Future Classics

Future Classic: The Hamptons “Excess EP”


What is the definition of a “grower” record? To me its music you appreciate right away but you truly start to “get” further down the line as you absorb it a little more. As opposed to a record you play a few songs on repeat but don’t play that often after.

The Excess EP by The Hamptons is just that type of experience to me and I gotta say I’ve delved deep in the pool after getting my feet wet a few months ago. The group name and title say it all but to me it’s the concept of elitism and wealthy overindulgence that made me grasp the record as a whole. If you listen to these beats and imagine yourself riding your dad’s Mercedes (his second car) down a private road to your estates tennis court then you understand the emotion behind the music.

That’s the mood you put yourself in with the opener prelude to excess. Then the ‘Doubt’ start clouding your mind, do I deserve this am I really happy. Well “Excess” is rarely all joyful but it clearly is euphoric and it seems almost like an illusion to the super-rich. The melding synth work and dreamy drums mixed with bass with that empty soul thump really make sense when taken into the artistic concept. When you consider the author of the music is putting a personal project and cutting his teeth in music and they have accomplished a lot with a 4 track EP while you still dream of “making beats” the message hits even harder. The last track gives you a feeling of floating on an inflatable mattress post Veuve Cliquot hangover and the EP ends abruptly (like most tracks) which to me represents the snap back to privilege that Hamptonites try to escape through lavish soirées and outlandish behaviour.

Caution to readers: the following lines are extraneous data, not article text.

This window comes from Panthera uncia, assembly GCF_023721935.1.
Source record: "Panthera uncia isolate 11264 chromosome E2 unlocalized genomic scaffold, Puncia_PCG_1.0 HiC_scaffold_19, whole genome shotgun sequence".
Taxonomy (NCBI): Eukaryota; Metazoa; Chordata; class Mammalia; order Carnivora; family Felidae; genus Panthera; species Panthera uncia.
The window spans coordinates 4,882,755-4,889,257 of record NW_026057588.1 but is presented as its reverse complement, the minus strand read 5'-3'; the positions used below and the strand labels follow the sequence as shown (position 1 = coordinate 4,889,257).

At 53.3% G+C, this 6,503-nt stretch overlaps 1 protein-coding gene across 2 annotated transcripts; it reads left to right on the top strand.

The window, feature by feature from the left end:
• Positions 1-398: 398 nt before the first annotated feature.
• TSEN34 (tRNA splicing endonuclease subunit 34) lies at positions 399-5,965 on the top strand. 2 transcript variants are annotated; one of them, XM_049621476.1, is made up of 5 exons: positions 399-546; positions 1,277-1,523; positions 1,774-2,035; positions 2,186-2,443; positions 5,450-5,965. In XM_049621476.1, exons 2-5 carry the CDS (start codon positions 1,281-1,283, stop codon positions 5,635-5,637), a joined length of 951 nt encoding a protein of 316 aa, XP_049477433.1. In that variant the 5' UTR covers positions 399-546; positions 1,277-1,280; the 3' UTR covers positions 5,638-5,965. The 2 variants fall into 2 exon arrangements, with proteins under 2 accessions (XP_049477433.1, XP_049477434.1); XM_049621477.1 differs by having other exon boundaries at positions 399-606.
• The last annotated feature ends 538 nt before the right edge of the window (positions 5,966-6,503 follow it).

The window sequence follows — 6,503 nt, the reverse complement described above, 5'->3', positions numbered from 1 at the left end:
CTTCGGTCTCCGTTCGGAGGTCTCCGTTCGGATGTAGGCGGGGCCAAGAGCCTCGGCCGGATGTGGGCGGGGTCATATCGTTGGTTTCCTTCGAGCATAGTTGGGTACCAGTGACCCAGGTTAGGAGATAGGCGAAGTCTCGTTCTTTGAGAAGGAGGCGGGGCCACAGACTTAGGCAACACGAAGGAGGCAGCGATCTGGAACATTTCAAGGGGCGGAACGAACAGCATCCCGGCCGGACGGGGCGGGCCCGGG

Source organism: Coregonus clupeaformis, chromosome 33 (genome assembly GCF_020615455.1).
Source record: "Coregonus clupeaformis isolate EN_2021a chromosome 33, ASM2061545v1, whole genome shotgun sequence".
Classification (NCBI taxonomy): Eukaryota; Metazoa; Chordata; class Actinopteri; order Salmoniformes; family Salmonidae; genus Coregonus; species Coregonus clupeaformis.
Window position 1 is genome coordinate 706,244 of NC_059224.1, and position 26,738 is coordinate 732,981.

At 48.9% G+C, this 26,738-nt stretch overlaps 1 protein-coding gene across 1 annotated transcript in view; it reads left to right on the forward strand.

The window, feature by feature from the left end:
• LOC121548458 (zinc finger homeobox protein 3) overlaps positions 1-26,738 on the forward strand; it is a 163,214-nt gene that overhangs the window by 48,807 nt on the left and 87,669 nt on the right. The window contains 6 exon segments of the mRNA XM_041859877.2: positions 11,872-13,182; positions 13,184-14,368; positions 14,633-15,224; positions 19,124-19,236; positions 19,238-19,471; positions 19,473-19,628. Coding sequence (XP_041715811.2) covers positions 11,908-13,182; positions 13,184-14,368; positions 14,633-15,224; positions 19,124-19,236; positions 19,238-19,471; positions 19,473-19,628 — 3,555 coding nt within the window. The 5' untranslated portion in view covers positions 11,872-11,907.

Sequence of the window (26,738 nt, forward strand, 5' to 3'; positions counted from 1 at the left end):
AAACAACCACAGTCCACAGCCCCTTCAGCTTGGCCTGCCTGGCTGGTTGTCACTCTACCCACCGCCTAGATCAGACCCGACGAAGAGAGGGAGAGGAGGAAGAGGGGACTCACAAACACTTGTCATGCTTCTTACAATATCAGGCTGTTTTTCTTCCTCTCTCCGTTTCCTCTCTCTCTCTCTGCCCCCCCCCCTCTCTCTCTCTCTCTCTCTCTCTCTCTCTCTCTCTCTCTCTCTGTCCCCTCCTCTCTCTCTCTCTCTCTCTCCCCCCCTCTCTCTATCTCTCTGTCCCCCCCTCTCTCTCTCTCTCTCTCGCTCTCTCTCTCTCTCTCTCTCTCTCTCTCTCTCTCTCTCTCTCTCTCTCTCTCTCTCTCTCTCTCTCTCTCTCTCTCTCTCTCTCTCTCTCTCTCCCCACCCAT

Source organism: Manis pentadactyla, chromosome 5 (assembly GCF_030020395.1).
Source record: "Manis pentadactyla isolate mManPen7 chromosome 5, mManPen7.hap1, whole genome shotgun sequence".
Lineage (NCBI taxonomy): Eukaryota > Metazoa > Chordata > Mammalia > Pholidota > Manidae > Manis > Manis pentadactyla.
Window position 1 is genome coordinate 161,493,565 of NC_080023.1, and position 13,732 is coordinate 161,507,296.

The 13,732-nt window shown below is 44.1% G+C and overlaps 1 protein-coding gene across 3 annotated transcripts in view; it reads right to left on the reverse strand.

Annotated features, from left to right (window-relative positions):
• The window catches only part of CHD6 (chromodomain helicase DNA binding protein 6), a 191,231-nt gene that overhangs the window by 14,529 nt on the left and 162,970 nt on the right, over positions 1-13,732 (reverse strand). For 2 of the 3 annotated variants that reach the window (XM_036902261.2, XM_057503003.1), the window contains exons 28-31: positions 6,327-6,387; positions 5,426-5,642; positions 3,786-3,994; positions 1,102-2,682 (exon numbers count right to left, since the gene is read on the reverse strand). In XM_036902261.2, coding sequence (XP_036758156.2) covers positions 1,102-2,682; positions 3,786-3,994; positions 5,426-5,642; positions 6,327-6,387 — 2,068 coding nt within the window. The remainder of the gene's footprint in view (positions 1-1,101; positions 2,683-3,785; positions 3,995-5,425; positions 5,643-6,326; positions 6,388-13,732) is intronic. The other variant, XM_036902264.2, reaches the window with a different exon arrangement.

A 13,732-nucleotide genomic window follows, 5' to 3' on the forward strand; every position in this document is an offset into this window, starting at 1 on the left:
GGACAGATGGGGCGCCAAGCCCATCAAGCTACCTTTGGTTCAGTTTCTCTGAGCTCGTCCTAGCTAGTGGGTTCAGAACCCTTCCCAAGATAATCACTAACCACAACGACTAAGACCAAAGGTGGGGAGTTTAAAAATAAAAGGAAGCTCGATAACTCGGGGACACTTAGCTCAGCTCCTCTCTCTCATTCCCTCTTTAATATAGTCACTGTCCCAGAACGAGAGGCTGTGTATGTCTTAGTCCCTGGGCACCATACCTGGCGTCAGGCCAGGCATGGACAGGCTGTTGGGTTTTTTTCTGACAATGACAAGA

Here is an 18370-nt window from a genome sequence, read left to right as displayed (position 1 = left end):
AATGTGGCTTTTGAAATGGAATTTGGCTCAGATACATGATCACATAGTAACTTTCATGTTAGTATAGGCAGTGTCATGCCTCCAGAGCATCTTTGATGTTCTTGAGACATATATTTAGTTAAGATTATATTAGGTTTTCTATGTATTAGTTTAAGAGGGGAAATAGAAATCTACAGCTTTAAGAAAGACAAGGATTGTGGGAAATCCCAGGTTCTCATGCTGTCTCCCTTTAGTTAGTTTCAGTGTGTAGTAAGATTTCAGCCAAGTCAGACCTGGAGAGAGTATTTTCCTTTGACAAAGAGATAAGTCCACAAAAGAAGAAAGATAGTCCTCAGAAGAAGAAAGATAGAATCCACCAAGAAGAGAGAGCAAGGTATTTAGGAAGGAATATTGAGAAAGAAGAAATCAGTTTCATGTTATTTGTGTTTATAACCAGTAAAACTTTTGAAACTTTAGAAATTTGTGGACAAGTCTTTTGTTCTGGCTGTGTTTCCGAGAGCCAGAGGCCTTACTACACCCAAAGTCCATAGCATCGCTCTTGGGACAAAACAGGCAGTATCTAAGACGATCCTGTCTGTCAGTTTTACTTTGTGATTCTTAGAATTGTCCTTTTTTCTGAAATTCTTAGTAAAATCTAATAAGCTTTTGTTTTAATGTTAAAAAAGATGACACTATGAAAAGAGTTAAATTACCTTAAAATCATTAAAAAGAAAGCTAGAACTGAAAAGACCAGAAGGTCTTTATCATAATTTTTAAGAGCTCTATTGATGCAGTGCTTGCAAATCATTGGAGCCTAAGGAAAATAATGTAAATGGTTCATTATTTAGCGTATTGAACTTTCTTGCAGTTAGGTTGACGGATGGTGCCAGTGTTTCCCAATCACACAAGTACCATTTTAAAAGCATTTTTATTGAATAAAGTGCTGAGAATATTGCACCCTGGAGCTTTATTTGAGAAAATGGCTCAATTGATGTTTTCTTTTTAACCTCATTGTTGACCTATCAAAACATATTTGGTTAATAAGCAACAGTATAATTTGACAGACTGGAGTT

The convoluted, partially dark and frankly unorthodox imagery of this review is the way I would describe this EP. Put it on when driving back from the country house or when finishing a project at 2AM and let it grow on you.

DJ Asma

DJ Asma

A Montreal native with West-African roots, Antoine started developing a love for records when his father passed his collection of French, African, Caribbean and Brazilian classics onto him. Ever since, the collector turned selector has spent countless hours in musky basements both here and abroad (Dakar, Lima, Paris, Quito, Rio) in the never-ending search for the perfect beat!